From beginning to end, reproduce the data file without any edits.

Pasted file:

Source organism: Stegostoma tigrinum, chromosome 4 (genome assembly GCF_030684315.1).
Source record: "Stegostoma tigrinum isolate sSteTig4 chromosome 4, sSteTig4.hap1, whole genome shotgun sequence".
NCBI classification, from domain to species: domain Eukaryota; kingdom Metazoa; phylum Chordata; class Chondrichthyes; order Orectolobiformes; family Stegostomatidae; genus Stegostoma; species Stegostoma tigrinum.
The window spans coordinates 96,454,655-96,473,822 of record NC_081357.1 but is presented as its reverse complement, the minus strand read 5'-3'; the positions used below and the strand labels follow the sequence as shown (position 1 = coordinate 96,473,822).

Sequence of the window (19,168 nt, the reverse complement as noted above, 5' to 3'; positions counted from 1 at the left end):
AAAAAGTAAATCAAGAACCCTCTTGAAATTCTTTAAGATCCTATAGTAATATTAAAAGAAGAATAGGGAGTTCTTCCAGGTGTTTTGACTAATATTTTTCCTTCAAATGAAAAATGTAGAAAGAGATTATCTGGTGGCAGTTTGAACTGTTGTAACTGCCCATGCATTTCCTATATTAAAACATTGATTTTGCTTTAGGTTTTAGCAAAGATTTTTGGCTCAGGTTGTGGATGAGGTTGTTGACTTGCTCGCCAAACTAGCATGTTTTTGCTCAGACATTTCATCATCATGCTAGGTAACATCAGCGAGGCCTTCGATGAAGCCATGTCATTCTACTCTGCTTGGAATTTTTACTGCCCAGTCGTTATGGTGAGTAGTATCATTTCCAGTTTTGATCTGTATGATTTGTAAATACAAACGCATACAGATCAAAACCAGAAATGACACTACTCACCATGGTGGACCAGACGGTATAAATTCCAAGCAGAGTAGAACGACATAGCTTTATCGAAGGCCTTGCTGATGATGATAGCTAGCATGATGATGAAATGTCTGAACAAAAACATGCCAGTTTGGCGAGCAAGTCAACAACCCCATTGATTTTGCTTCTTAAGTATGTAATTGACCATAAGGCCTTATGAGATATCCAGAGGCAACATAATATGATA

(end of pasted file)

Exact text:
Source organism: Stegostoma tigrinum, chromosome 4 (genome assembly GCF_030684315.1).
Source record: "Stegostoma tigrinum isolate sSteTig4 chromosome 4, sSteTig4.hap1, whole genome shotgun sequence".
NCBI classification, from domain to species: domain Eukaryota; kingdom Metazoa; phylum Chordata; class Chondrichthyes; order Orectolobiformes; family Stegostomatidae; genus Stegostoma; species Stegostoma tigrinum.
The window spans coordinates 96,454,655-96,473,822 of record NC_081357.1 but is presented as its reverse complement, the minus strand read 5'-3'; the positions used below and the strand labels follow the sequence as shown (position 1 = coordinate 96,473,822).

Sequence of the window (19,168 nt, the reverse complement as noted above, 5' to 3'; positions counted from 1 at the left end):
AAAAAGTAAATCAAGAACCCTCTTGAAATTCTTTAAGATCCTATAGTAATATTAAAAGAAGAATAGGGAGTTCTTCCAGGTGTTTTGACTAATATTTTTCCTTCAAATGAAAAATGTAGAAAGAGATTATCTGGTGGCAGTTTGAACTGTTGTAACTGCCCATGCATTTCCTATATTAAAACATTGATTTTGCTTTAGGTTTTAGCAAAGATTTTTGGCTCAGGTTGTGGATGAGGTTGTTGACTTGCTCGCCAAACTAGCATGTTTTTGCTCAGACATTTCATCATCATGCTAGGTAACATCAGCGAGGCCTTCGATGAAGCCATGTCATTCTACTCTGCTTGGAATTTTTACTGCCCAGTCGTTATGGTGAGTAGTATCATTTCCAGTTTTGATCTGTATGATTTGTAAATACAAACGCATACAGATCAAAACCAGAAATGACACTACTCACCATGGTGGACCAGACGGTATAAATTCCAAGCAGAGTAGAACGACATAGCTTTATCGAAGGCCTTGCTGATGATGATAGCTAGCATGATGATGAAATGTCTGAACAAAAACATGCCAGTTTGGCGAGCAAGTCAACAACCCCATTGATTTTGCTTCTTAAGTATGTAATTGACCATAAGGCCTTATGAGATATCCAGAGGCAACATAATATGATA